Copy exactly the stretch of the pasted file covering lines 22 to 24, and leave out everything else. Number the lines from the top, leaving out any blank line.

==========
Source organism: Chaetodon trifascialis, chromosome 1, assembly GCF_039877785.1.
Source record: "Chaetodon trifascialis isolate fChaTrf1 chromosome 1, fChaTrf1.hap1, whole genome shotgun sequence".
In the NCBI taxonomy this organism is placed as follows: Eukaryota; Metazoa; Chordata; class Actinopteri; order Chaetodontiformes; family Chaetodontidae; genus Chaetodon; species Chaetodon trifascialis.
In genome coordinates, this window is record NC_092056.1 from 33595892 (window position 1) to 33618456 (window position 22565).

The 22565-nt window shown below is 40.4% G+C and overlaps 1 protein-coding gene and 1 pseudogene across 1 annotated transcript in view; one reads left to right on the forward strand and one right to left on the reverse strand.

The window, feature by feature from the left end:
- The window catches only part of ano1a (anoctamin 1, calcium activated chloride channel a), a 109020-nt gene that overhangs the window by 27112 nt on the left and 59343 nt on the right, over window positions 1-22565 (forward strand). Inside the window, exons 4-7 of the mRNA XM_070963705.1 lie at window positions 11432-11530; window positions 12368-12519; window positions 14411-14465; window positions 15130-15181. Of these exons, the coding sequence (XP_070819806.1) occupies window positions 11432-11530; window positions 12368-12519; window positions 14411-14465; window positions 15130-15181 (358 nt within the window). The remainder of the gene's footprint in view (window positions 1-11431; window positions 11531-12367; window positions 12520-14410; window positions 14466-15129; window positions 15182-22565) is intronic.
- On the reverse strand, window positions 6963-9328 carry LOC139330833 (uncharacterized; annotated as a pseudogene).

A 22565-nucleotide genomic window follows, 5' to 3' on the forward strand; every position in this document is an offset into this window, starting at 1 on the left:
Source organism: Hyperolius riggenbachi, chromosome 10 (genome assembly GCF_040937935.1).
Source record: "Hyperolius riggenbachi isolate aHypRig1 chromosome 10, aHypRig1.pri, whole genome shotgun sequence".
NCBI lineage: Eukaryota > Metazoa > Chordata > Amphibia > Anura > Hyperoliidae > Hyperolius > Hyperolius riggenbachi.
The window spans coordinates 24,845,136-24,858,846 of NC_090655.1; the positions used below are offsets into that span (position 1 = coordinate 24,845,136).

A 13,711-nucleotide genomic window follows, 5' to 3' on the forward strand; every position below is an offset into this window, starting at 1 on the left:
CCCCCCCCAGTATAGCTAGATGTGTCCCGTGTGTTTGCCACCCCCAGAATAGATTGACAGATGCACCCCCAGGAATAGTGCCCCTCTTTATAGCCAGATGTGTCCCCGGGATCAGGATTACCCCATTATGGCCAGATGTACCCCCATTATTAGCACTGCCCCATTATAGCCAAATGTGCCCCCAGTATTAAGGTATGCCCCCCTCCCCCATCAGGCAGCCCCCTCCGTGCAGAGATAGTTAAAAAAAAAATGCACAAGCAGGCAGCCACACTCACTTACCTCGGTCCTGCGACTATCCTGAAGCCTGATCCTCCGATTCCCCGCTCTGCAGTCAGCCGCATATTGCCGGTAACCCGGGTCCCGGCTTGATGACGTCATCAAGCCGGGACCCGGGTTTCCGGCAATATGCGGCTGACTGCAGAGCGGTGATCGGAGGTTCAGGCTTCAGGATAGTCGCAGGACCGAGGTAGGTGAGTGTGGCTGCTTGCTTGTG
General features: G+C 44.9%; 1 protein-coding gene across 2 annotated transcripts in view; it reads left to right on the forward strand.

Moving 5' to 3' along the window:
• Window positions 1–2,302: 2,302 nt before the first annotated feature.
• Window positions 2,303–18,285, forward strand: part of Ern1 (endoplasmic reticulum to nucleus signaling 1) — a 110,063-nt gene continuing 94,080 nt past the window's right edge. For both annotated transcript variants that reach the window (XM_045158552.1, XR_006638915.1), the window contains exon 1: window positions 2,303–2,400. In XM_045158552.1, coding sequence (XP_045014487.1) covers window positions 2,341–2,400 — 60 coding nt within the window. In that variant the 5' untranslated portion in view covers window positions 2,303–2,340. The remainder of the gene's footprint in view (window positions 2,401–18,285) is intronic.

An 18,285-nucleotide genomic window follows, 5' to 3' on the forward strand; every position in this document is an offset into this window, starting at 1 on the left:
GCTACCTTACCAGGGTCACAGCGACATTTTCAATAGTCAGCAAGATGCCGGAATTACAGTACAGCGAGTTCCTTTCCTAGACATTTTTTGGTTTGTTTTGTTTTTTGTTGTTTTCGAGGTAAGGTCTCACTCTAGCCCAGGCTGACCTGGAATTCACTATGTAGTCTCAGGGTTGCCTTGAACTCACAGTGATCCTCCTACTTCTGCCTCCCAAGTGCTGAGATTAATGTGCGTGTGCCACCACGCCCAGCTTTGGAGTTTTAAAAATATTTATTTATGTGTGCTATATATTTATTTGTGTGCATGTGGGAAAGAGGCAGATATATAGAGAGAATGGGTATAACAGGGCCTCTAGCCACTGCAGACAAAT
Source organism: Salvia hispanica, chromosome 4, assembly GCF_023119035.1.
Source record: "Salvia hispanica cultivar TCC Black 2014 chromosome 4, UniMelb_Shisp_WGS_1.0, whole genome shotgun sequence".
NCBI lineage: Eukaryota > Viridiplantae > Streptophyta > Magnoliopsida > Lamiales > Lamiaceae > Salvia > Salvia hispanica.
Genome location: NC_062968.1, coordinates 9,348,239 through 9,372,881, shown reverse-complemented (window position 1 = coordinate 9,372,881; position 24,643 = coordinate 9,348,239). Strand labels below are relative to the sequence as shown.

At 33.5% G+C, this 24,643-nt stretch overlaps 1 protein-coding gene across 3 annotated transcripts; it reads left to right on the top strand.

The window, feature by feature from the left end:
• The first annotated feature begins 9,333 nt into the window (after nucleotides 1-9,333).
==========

Source organism: Salvia hispanica, chromosome 4, assembly GCF_023119035.1.
Source record: "Salvia hispanica cultivar TCC Black 2014 chromosome 4, UniMelb_Shisp_WGS_1.0, whole genome shotgun sequence".
NCBI lineage: Eukaryota > Viridiplantae > Streptophyta > Magnoliopsida > Lamiales > Lamiaceae > Salvia > Salvia hispanica.